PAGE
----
Wake up to weightlifting
In the wake of Andhra girls' successful performance, it becomes imperative to provide proper facilities to aspiring weightlifters in the State, writes V.V. SUBRAHMANYAM.
ALL SMILES: Neelamshetty Laxmi
THE SLEEPY township of Amudalavalasa in Srikakulam district of Andhra Pradesh is back in the news, heralding the arrival of two stars, P. Sailaja, who won three gold medals in the 75 kg category, and Neelamshetty Laxmi, winner of three silver medals in the 69 kg category in the Manchester Commonwealth Games.
If one thought after Malleswari created history to become the first woman medallist from India in the Sydney Olympics, the destiny of this place would change, it is a misplaced notion. Nothing has changed at the venue where Malleswari, Laxmi and other girls were first taught the basics by the Sports Authority of Andhra Pradesh coach, Neelamshetty Appana. It is a tragedy of sorts that his efforts are rarely recognised.
THREE'S COMPANY: Shailaja Pujari
Born in a big family of five sisters and one brother, Sailaja gave early hints of her talent. A visit to the Maruti Vyayamshala two years ago saw the senior citizens and keen observers of weightlifting predict that Sailaja would grab the limelight. Kothakota Amminaidu, who runs the Vyayamshala, was one of the more vocal members of this group. A four-year, long stint with Andhra's best known coach, K.Amarnath, at the Sports Authority of India Eluru weightlifting Academy was what exactly the doctor had prescribed for Sailaja. An experience, which saw her raw talent moulded to explode at the Manchester Games. She joined the Academy in August 1998.
Badeti Venkatramaiah, secretary of AP Weightlifting Association, spotted the talent in Sailaja and took over the role of her mentor, since the formative stages. The results were there for all to see. In the 1999 Nationals, Sailaja picked gold, then in the next year settled for three silver. In 2001, Sailaja demonstrated to the weightlifting world that she has arrived winning gold in the 75 kg category in the Junior world championship besides being adjudged `Best Lifter' in the Women Empowerment Nationals. She also won the gold in the 2001 National Games in Punjab last December. After that, she has been training in Patiala national camp along with other Andhra girls Neelamshetty Laxmi, N. Krishnaveni, J. Jayamma.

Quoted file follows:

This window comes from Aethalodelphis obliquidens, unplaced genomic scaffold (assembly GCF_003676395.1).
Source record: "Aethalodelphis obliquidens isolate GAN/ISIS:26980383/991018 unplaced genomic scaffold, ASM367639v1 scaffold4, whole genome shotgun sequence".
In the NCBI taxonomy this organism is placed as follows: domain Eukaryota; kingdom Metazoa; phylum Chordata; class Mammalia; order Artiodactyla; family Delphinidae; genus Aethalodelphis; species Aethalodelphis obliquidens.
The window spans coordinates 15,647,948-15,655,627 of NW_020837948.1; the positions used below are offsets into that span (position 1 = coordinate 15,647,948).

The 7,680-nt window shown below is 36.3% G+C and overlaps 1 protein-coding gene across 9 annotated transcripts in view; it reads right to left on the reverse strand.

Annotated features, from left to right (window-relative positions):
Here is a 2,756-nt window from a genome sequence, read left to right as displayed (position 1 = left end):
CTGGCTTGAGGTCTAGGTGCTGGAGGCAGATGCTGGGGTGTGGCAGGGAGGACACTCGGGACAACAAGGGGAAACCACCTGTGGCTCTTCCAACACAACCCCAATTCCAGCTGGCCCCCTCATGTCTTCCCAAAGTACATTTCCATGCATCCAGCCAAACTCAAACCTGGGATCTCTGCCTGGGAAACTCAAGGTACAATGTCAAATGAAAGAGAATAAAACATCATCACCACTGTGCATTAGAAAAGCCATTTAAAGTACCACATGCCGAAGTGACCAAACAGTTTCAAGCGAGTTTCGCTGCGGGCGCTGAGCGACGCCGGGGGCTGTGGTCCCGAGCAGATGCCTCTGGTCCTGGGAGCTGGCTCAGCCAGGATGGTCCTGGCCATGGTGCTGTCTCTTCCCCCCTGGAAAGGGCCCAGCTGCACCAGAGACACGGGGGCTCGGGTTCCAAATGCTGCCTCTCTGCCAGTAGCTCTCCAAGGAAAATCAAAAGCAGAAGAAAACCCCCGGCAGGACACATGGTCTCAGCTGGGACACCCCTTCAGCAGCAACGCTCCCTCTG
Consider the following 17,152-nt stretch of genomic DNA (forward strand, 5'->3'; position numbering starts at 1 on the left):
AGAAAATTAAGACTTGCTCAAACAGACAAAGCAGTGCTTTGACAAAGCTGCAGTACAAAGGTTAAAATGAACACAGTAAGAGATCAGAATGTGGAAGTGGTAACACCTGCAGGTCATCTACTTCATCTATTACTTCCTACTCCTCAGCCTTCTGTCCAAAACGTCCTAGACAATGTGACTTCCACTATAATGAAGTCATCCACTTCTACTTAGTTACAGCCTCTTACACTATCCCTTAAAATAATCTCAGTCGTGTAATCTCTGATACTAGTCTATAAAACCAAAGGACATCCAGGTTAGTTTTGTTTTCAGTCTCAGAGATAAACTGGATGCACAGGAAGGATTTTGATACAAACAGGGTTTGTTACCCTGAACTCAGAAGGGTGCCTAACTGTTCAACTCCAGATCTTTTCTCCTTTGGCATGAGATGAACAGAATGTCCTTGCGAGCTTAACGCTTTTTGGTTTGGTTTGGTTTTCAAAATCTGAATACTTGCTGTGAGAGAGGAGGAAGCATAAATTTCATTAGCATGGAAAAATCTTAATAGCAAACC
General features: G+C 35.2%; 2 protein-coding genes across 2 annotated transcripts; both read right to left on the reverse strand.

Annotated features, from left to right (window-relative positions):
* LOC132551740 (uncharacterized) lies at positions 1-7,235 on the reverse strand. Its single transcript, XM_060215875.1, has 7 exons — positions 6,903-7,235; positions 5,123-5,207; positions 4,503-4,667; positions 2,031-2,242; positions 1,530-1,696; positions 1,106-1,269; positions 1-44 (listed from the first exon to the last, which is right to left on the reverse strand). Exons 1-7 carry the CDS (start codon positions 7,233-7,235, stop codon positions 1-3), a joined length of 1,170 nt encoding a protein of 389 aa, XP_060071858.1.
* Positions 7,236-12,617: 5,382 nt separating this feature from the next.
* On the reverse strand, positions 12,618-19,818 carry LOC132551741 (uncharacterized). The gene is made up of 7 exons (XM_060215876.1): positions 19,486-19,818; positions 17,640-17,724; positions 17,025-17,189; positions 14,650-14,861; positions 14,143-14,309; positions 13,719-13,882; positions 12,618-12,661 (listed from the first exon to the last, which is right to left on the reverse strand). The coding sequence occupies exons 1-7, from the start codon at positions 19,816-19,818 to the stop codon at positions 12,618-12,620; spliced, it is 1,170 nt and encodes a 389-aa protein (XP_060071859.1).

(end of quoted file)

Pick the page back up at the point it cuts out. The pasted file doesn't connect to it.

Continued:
More importantly, Badeti ensured that most of the girls including Sailaja and Laxmi continued to be trained even in the national camps under the same Eluru coach, Amarnath. "Problems for the trainees like adjusting to the coaching techniques of the national coaches as well social and language barriers can be avoided. To make them feel at home, I always insisted that Amarnath be there in the national camps,'' he said before leaving for Manchester. And, in the six months preceding the Commonwealth Games, Amarnath took personal interest in Sailaja and Laxmi. Though Laxmi didn't win the coveted gold, she once again illustrated her widely acknowledged never-say-die attitude with yet another creditable performance with the three silver in the 69 kg category. She in fact won silver in the 1994 Asian Games and the 1998 Commonwealth Games, another silver in the 1993 World championship. That she came back from self-imposed exile after marriage to grab limelight is a fitting tribute to this Arjuna Awardee's fighting spirit and dedication.
This is the time when the powers-that-be and the Association should join hands to promote the sport in a big way by meeting the aspirations of hundreds of budding Malleswaris, Sailajas and Laxmis in Srikakulam district.
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